Tolls on the national expressway network in Chinese Taipei have been rationalised and modified to begin to steer demand away from congested locations and periods. The biggest reduction in congestion with the modification of Chinese Taipei’s motorway tolls has been achieved by removing toll plazas. Manual fee collection has been replaced entirely with drive- through ETC technology after a phase-in period to allow for reassignment of labour. Other tolled motorway systems should replicate this experience.

Congestion is most successfully addressed by a complete set of tools for managing traffic demand and integrating transport and land-use planning. Singapore has developed the most comprehensive policies. These include joint planning of transport – infrastructure investment and public transport services – with land-use change and property development, together with a full suite of measures to manage car ownership and use. The tools include auctioning of permits to buy cars that limits car ownership, as well as charges on the use of cars – fuel taxes, parking charges and road pricing.

Tokyo uses a similarly broad set of demand-management instruments to cut congestion to current low levels. For example, car ownership is limited by the requirement to own or lease off-street parking space before purchase, and urban expressways are tolled, with congestion-based tolling being considered for the future. At the same time, the expressway network is being expanded, including development of ring routes around urban areas, to complete Tokyo’s basic road network.

What we recommend

A range of effective, active traffic demand-management measures, such as hard-shoulder running, have been used in many places with proven results

Make use of smart technologies part of the response to congestion

ITS use information and communication technologies to enable users to be better informed and make more coordinated and smarter use of transport networks. Investment in ITS provides better value for money than network capacity expansion in some circumstances, and should be considered as part of strategies to address congestion.

For cities with existing tolling systems, upgrading tolling technologies can reduce congestion at charging points by eliminating the need for motorists to stop for payment. Modifying existing tolling systems to manage congestion at specific locations and time of day is a particularly cost-effective option.

Invest in improving junctions where these create bottlenecks

In general, one of the major causes of congestion on motorways is reduced traffic flow around interchanges and ramps where lanes merge and diverge. Experience in Tokyo demonstrates that localised investment to improve road geometry and expand capacity at these points can be very successful in eliminating congestion on the network, at least where overall traffic demand is constrained by tolls.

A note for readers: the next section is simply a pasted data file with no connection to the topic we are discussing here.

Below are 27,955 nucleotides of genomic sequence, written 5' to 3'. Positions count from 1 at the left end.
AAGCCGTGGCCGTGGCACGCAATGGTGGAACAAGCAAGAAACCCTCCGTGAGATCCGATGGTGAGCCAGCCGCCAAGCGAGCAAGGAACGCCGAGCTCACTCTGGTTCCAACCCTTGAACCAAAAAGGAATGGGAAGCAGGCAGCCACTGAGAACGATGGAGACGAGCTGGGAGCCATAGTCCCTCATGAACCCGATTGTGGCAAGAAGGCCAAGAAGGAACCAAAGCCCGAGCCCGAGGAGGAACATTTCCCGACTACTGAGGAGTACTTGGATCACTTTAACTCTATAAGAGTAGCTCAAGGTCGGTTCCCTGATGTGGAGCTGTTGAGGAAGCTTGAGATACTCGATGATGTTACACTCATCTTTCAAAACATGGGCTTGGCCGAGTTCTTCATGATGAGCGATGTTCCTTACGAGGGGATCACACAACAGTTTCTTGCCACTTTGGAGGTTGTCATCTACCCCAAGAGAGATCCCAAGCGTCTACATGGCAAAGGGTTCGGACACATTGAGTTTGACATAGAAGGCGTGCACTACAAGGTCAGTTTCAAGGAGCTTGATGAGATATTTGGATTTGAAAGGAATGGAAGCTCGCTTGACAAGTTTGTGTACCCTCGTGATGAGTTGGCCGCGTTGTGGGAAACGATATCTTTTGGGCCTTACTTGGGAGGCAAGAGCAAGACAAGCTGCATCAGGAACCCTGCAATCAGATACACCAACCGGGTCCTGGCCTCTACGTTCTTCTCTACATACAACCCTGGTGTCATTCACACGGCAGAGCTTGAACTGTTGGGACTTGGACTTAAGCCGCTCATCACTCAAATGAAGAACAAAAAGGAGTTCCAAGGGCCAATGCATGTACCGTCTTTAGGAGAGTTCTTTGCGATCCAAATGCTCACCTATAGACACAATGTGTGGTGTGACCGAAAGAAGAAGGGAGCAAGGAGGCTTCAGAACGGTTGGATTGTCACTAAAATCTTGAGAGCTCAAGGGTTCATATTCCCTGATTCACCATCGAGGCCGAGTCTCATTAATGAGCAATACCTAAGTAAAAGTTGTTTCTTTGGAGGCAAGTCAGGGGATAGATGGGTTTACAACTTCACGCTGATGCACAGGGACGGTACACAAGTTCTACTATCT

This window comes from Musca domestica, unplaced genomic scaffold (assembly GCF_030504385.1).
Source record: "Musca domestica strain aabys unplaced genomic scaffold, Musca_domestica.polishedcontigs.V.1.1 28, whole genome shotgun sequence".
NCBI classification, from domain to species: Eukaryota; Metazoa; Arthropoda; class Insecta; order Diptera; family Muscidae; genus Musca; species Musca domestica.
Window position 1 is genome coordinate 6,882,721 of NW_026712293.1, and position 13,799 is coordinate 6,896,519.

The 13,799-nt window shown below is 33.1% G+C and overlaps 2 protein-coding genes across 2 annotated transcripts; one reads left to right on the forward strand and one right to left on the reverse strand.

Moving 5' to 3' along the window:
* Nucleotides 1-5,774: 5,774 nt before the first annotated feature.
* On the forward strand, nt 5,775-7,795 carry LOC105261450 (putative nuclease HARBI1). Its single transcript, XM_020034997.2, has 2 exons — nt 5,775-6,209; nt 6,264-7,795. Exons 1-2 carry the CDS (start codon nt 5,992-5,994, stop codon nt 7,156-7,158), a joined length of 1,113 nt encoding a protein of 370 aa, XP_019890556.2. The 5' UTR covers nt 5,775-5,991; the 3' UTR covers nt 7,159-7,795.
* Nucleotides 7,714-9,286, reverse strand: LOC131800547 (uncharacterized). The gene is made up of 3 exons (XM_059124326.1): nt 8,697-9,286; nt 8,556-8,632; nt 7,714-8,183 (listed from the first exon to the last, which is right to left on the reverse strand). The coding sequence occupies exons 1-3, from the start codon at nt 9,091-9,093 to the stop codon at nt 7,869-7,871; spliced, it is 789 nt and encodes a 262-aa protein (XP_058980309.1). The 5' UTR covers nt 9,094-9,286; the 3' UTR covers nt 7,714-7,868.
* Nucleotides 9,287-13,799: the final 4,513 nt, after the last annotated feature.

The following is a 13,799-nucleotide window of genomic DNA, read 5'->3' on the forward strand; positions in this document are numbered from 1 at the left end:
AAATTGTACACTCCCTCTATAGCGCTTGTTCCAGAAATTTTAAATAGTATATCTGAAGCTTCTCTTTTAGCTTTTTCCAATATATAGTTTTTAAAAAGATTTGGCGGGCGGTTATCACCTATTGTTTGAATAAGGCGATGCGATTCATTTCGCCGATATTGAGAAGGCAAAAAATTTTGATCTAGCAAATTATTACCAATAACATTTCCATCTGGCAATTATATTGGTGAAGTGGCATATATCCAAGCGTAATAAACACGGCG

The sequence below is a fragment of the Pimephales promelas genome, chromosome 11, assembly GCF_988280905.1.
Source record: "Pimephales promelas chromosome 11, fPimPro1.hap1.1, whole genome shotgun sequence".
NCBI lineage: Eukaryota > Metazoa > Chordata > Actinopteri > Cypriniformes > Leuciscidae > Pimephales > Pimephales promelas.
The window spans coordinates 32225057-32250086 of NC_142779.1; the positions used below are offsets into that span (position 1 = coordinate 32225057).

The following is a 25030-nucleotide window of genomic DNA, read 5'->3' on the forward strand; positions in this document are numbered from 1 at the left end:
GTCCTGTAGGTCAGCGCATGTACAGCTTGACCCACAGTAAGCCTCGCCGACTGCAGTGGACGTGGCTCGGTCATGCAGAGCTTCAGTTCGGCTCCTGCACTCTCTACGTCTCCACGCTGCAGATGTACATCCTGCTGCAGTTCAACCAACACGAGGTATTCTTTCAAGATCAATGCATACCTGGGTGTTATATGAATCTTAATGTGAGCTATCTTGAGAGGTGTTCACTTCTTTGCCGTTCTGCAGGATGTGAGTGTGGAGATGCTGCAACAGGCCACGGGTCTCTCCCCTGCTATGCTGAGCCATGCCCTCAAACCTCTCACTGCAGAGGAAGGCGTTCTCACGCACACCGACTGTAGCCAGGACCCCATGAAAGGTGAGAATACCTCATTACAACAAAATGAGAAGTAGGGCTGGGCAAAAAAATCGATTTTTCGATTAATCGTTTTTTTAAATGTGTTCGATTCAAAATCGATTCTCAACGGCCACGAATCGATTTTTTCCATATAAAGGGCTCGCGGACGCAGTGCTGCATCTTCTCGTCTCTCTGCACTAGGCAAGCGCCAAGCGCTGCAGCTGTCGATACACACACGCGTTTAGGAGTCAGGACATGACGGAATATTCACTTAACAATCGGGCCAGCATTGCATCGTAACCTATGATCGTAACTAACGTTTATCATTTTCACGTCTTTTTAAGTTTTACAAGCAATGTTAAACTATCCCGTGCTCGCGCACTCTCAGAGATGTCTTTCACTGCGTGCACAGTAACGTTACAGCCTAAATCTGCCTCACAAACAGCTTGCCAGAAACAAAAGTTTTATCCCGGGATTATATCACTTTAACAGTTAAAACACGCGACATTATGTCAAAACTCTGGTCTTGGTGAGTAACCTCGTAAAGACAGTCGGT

Use hard-shoulder running and ramp metering to get the most out of trunk road capacity

A range of effective, active traffic demand-management measures, such as hard-shoulder running, ramp metering and speed harmonisation, have been used in many places with proven results. These measures provide better value for money than network expansion, at least in the medium term.

Use congestion pricing for active traffic management as part of integrated urban policies

Charging for the use of roads with prices differentiated by route, location, time of day and day of the week has proven to be effective in changing behaviour and limiting congestion, notably in Singapore. Demand-responsive road pricing is the most efficient way of balancing supply and demand for road use in the long term.

In cities, it works best as part of a comprehensive set of measures to manage car ownership and use and integrate land-use and transport planning. Without road pricing and/or instruments that price the impact of consuming road and parking space into the cost of owning a car, it is congestion itself that regulates demand.

Adopt barrier-free electronic tolling to remove bottlenecks

Even simple forms of congestion pricing, without time and distance-based differentiated pricing, can be effective in managing demand, as London’s congestion charge demonstrates. A range of technologies can be used for barrier-free toll collection and enforcement, and experience in Chinese Taipei and Singapore shows how simple systems can evolve over time to incorporate technological innovation for more effective traffic management. Replacing manual fee collection with barrier-free systems should be a priority for removing congestion bottlenecks.

Whatever system is selected, the focus should first and foremost be on ensuring the basic toll collection and enforcement function is operational before incorporating other functions.

The International Transport Forum is an intergovernmental organisation with 59 member countries (including New Zealand). It acts as a think tank for transport policy and organises the annual summit of transport ministers. ITF is the only global body that covers all transport modes. The ITF is politically autonomous and administratively integrated with the OECD.

The full report can be downloaded at